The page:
There are several limitations on the ability to expand a launch vehicle past certain sizes. One of them is tank diameter. On the smaller launchers, diameter limits might be dictated by available pipe sizes. A step up from there and tank diameter might be limited by available tooling. A couple of steps up from there and ground transport becomes an issue. Too large and it becomes somewhere between inconvenient and prohibitively expensive to transport from factory to launch site. Another limitation is height and fineness ratio. A launch vehicle gets into problems when the stack length is too large a multiple of tank diameter. 8″ irrigation tubing might be a good basis for a 10′ rocket, but gets into trouble before it reaches 20′. By the same token, the Atlases, Falcons, and similar vehicles are probably very close to the limits of length in relation to diameter. The standard build for a launch vehicle is, starting from the bottom, engines, fuel tank, inter tank structure or common bulkhead, LO2 tank, inter stage adapter, engine, fuel tank, inter tank structure or common bulkhead, LO2 tank, and payload. This is all in one long skinny cylinder except for a hammerhead shroud. To make the launch vehicle larger requires either more diameter, more length, or both, with the manufacturing and transport problems from the diameter increase, or the structural problems from the length increase. There might be a way to double the size of a given vehicle class while holding the costs and other problems down. This idea is to build a vehicle that is asymmetrical around existing tooling. Also use a modular assembly technique to avoid both transport problems and the necessity of new tooling or construction techniques. I still don’t have a computer that lets me draw cartoons all that well. The sketch is two possibilities for the vehicle concept. A stretched LOX tank built on existing tooling that is as long as the original entire first stage. A stretched Kerosene tank proportionate to the LOX tank also built on existing tooling. These tanks are trucked separately to the launch site where they are clamped together along with the thrust structure. On the left the sketch has the helium tanks, avionics and such in the space above the shorter Kerosene tank with the second stage above the center line of the vehicle. The figure on the right has the second stage nested above the Kerosene tank with the helium tanks and such moved elsewhere. If this concept is feasible, a first stage could effectively double in size without causing problems in manufacturing and ground transport. Engines would double in number, but dome tank ends would not. The increased cost of the larger vehicle would be dominated by the engines. Eliminating the inter tank structures would eliminate a place for fumes to gather and possibly cause problems. The tank connectors could easily be lighter and cheaper than the normal inter tank structure. There would be no place at all for potentially explosive fumes to gather, which means that a leaking tank might be less of a problem. By going modular, any problem section could be swapped out with relatively little effort. The four modules being LOX tank, Fuel tank, thrust structure, and second stage. Two of these units could be flown together in a quad layout. Three of these units could act as boosters/first stage for a conventional vehicle centered between them in the seven tank hexagon layout.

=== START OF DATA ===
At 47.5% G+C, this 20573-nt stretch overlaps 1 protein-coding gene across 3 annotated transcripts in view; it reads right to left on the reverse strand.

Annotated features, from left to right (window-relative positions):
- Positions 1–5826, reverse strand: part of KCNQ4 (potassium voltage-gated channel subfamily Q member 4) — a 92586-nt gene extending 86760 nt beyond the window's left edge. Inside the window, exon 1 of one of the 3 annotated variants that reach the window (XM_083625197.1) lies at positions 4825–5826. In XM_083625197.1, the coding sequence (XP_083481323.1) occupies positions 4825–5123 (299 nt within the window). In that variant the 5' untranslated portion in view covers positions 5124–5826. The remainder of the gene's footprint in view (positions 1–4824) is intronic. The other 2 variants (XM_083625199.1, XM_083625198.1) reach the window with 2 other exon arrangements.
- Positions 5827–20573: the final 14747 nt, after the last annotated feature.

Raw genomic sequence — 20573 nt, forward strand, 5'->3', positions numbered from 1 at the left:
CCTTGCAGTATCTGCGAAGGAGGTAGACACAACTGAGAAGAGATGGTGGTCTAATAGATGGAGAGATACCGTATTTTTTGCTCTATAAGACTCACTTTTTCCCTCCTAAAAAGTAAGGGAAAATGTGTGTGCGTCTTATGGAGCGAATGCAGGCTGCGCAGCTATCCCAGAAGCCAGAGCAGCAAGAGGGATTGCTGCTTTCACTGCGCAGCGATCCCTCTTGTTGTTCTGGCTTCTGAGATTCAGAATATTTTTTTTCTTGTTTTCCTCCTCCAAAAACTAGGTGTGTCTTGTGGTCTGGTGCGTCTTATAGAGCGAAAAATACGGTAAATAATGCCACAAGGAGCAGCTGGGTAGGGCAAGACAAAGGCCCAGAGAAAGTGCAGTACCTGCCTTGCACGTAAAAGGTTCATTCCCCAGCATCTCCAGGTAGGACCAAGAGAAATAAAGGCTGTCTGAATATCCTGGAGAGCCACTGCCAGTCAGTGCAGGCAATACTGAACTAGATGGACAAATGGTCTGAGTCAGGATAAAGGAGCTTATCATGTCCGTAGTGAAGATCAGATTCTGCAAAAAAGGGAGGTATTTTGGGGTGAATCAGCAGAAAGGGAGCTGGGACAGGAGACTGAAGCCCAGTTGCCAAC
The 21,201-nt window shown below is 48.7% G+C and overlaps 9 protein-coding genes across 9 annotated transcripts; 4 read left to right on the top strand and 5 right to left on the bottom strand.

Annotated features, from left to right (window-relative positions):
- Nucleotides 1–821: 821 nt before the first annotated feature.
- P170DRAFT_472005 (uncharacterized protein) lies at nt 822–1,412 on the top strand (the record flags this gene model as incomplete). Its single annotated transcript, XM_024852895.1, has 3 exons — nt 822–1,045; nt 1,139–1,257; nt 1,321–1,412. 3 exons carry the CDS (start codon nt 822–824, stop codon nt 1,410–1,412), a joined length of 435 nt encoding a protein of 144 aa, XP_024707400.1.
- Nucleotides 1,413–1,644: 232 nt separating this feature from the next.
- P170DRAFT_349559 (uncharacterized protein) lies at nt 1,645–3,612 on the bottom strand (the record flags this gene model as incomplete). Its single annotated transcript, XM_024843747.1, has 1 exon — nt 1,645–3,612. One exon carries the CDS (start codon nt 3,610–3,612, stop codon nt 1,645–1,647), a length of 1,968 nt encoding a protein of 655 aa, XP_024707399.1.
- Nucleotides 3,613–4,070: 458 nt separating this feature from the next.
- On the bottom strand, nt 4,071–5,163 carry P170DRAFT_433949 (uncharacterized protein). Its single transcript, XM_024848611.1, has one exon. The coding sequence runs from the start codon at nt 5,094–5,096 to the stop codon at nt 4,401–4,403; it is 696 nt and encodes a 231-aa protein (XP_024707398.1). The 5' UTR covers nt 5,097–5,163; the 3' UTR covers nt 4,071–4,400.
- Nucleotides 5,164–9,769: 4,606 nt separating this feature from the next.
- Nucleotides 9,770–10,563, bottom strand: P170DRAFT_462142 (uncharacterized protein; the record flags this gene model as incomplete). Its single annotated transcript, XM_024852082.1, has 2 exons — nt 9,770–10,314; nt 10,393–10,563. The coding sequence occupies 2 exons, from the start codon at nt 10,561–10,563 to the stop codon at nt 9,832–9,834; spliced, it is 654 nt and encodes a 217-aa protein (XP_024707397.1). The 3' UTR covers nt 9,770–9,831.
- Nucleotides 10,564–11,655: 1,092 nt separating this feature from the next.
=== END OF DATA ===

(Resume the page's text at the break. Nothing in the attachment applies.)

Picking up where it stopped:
Latest posts by johnhare (see all)
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